BATON ROUGE, La. (BRPROUD) — In an opinion issued Wednesday by Attorney General Jeff Landry, he concluded that the Louisiana Board of Pardons and Parole shouldn’t waive the one-year eligibility period for inmates’ clemency requests.

East Baton Rouge Parish District Attorney Hillar Moore recently raised concerns about processes after several area convicted inmates filed applications asking for clemency from Gov. John Bel Edwards. He said the applications were a surprise to district attorneys and community members.

His July 12 letter said applications are being rushed ahead of Edwards’ term ending in January and requested information about application review procedures and how they were scheduled for further consideration.

The board responded in a July 14 letter explaining their normal process of application review, which includes setting applications for review the following month if received before the 16th day of the month. Francis Abbott III, the board’s executive director, said 51 of the 56 applications were received on June 13, meaning that the regular process would be to review those applications in July.

He said the board normally gets and reviews an average of 35 applications each month.

“Due to the volume of these capital filings, considering all of them in July was not deemed feasible or appropriate. Even though we are unable to review all capital filings in July, I believe it is important to process applications as quickly as possible,” said Abbott.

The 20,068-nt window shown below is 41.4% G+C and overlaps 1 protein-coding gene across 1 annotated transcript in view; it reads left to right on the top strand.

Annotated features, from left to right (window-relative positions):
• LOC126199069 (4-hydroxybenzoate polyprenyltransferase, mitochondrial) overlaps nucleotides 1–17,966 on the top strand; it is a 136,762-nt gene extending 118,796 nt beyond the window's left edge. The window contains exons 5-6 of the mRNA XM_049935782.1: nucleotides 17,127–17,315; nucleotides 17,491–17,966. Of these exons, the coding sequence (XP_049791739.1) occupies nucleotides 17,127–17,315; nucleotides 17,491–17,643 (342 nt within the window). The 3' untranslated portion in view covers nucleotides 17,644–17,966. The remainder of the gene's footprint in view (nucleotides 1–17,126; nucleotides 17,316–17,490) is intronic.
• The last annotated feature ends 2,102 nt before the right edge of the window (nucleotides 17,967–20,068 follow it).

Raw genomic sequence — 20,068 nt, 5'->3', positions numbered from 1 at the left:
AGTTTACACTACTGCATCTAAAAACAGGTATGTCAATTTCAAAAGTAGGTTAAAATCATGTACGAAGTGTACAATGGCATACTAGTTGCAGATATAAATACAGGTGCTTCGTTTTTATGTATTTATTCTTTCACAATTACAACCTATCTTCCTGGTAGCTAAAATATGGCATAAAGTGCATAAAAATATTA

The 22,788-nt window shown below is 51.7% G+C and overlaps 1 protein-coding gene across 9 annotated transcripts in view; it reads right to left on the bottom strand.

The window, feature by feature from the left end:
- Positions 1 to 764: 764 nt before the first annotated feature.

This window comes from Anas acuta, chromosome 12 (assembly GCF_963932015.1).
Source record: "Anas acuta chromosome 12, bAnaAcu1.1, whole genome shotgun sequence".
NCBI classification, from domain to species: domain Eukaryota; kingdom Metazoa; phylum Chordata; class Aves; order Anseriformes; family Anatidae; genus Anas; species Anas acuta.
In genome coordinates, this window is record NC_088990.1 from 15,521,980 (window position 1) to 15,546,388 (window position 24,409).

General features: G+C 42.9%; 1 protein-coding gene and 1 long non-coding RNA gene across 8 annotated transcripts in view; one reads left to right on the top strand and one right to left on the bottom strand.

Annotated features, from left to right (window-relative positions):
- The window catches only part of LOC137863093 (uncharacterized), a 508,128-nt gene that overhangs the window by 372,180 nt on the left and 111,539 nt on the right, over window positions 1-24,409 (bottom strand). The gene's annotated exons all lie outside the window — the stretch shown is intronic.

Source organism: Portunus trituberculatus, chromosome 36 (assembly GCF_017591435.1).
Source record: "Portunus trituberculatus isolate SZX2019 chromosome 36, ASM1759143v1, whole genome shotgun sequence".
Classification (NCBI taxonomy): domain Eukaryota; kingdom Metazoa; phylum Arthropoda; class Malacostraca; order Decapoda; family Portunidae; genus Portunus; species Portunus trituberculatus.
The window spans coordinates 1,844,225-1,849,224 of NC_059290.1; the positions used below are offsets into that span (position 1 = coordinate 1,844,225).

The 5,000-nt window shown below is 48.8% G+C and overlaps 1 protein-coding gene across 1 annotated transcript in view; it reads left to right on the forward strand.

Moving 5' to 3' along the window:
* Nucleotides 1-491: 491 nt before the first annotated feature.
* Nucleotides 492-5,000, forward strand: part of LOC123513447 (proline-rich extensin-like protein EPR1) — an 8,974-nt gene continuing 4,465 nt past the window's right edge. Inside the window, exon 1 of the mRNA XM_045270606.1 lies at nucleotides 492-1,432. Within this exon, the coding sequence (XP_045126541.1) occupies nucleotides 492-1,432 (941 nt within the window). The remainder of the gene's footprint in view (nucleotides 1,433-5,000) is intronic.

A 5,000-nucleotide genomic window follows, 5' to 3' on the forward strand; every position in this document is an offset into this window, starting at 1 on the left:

He added that the board is not required to notify district attorneys or victims during the review process “but decided to as our Board felt it important to have involvement from all its stakeholders as early in this process as possible.”

In a July 19 letter, Moore acknowledges the attorney general’s opinions are “advisory and are not binding law,” yet he believes it gives validity to his concerns.

In East Baton Rouge Parish, Moore said that only one of the two death penalty verdicts remains on death row. The district attorney sent a letter to the board on July 17 objecting to the clemency application of David Bowie, a man convicted and sentenced to death in the murder of John “Fish Man” Smith, 70, in 1999.

Bowie’s application is scheduled to be reviewed by the board on July 28. Moore said for Bowie to be eligible for clemency application, he must have filed within one year of his sentence becoming final.

Moore said Bowie “does not deserve the grace of being granted clemency, his application is untimely and must be dismissed as such.”

The district attorney’s office said no execution date has been set for Bowie, citing that as another reason why he does not have grounds to seek clemency.